Mayor Bill de Blasio expressed his condolences to the family of two murdered NYPD officers while asking the public to put aside protests and political demonstrations during a period of grief.
"It was an attack on our democracy, our values, and an attack on every New Yorker, and we have to see it as such," de Blasio said at a police charity event on Monday.
De Blasio urged the public to stand by the families of officers Rafael Ramos and Wenjian Liu, both fatally shot execution-style on Saturday in Brooklyn by gunman Ismaaiyl Brinsley.
"We all see the world through the prism of our own families," he said. "It’s time for people to take stock of this moment."
The mayor did little to address burgeoning criticism from politicians and NYPD officers accusing him of not supporting police, but did ask that protests be put on hold.
"It’s a time to step back and just focus on these families," he said. "I think it’s a time for everyone to put aside political debates, put aside protests, put aside all of the things that we will talk about in due time. In the coming days, as two families prepare for funerals and figure out how to piece their lives back together, that should be our only concern: How do we support them?"
Officer Wenjian Liu (L), Officer Rafael Ramos (R)
The statements come just hours after Police Commissioner Bill Bratton told Matt Lauer that the mayor has lost the trust of some officers, who recently turned their backs on de Blasio after a visit to Woodhull Hospital, where the two officers were pronounced dead Saturday.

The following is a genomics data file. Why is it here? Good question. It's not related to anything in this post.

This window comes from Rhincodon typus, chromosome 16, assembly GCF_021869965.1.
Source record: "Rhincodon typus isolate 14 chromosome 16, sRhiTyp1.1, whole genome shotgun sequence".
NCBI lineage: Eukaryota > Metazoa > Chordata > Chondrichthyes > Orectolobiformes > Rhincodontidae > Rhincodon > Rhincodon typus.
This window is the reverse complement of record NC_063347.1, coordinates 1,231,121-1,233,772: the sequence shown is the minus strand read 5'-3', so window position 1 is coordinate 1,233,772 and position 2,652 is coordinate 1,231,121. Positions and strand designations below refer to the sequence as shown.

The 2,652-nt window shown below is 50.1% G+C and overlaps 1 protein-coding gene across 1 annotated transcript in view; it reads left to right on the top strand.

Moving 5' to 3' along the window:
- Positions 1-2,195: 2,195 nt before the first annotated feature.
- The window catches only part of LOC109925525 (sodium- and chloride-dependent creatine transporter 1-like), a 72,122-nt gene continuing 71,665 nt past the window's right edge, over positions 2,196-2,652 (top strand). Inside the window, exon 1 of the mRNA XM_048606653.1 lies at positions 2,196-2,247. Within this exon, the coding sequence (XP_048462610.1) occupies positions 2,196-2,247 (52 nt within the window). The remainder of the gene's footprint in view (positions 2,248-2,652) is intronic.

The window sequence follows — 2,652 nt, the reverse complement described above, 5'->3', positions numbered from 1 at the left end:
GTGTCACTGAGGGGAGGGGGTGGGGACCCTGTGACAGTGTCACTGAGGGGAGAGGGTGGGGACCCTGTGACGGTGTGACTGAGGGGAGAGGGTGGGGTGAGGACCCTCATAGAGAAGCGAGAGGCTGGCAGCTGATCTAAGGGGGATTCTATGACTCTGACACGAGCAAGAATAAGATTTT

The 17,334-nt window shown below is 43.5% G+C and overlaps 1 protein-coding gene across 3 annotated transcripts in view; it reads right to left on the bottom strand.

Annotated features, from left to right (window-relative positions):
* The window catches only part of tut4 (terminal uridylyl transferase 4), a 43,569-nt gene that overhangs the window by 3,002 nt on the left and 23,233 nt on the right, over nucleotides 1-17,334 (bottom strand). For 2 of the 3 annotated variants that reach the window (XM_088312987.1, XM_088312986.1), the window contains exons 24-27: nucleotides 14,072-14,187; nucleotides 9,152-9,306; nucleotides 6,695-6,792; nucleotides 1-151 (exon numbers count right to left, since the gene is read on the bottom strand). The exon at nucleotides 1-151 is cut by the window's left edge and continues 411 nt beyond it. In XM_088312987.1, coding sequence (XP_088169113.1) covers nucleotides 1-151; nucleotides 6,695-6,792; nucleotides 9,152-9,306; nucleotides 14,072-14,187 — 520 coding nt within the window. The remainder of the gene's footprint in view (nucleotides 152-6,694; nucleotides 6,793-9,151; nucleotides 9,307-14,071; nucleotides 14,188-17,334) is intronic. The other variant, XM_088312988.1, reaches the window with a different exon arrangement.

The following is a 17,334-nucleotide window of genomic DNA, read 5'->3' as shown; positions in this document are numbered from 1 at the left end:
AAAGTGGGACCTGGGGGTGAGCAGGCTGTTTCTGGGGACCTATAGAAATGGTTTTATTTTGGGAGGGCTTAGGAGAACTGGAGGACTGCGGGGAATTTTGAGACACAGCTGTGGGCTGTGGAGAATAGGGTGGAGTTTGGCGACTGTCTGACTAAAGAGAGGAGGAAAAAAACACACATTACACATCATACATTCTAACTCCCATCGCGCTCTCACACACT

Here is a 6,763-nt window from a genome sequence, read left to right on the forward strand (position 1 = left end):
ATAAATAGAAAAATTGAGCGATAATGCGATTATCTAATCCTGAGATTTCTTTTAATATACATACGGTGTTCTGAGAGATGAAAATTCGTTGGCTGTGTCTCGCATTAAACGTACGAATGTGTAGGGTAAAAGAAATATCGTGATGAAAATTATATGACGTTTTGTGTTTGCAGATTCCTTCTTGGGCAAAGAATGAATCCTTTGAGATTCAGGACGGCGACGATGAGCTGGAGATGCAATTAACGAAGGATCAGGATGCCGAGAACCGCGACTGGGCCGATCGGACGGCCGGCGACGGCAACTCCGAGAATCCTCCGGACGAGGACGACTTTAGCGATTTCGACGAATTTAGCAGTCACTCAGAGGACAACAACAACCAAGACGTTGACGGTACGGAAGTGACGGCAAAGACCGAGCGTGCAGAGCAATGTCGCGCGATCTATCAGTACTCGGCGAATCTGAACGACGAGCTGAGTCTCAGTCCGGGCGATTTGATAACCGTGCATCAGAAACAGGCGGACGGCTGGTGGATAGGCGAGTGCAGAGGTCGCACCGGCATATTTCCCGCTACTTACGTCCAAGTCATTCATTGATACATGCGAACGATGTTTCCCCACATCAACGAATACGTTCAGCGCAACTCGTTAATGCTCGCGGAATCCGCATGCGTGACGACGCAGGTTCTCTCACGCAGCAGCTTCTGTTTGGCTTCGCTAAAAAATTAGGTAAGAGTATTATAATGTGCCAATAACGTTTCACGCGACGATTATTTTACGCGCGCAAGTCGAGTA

"I think he has lost it with some officers," Bratton said of de Blasio. "I was at the hospital when that event occurred.... I don't support that particular activity, I don't think it was appropriate, particularly in that setting, but it's reflective of the anger of some of them."
NYC Patrolmen’s Benevolent Association President Patrick Lynch also placed blame on the mayor and protestors.
"That blood on the hands starts on the steps of City Hall, in the office of the mayor," Lynch said.
Recent demonstrations have been largely non-violent, despite de Blasio's call to stop protests until after the funeral of the officers.
"Organizations planning events or gatherings about politics or protests, that could be for another day," the mayor said. "Let’s see them through the funerals, then debate can begin again. But until that time, it is our obligation to respect [the families]."
The social movement #BlackLivesMatter, which has inspired multiple protests, has publicly condemned the shootings, calling the act "senseless."
“An eye for an eye is not our vision of justice,” the group said in a statement. “We who have taken to the streets seeking justice and liberation know that we need deep transformation to correct the larger institutional problems of racial profiling, abuse, and violence.”
This isn't the first time a politician has faced criticism over not doing enough to support police during tense periods. In 1997, officers passed out fliers asking that Mayor Rudolph Giuliani "be denied attendance of any memorial service in my honor" should they die, as his "attendance would only bring disgrace to my memory."
Giuliani recently accused Obama and black leaders of stoking "anti-police hatred."
As the holidays hit full stride, de Blasio asked the public to support two families who won't be celebrating with their loved ones.
"We still have to find that goodness," he said. "I think it’s important that regardless of people’s view points, it’s time to step back and just focus on these families."
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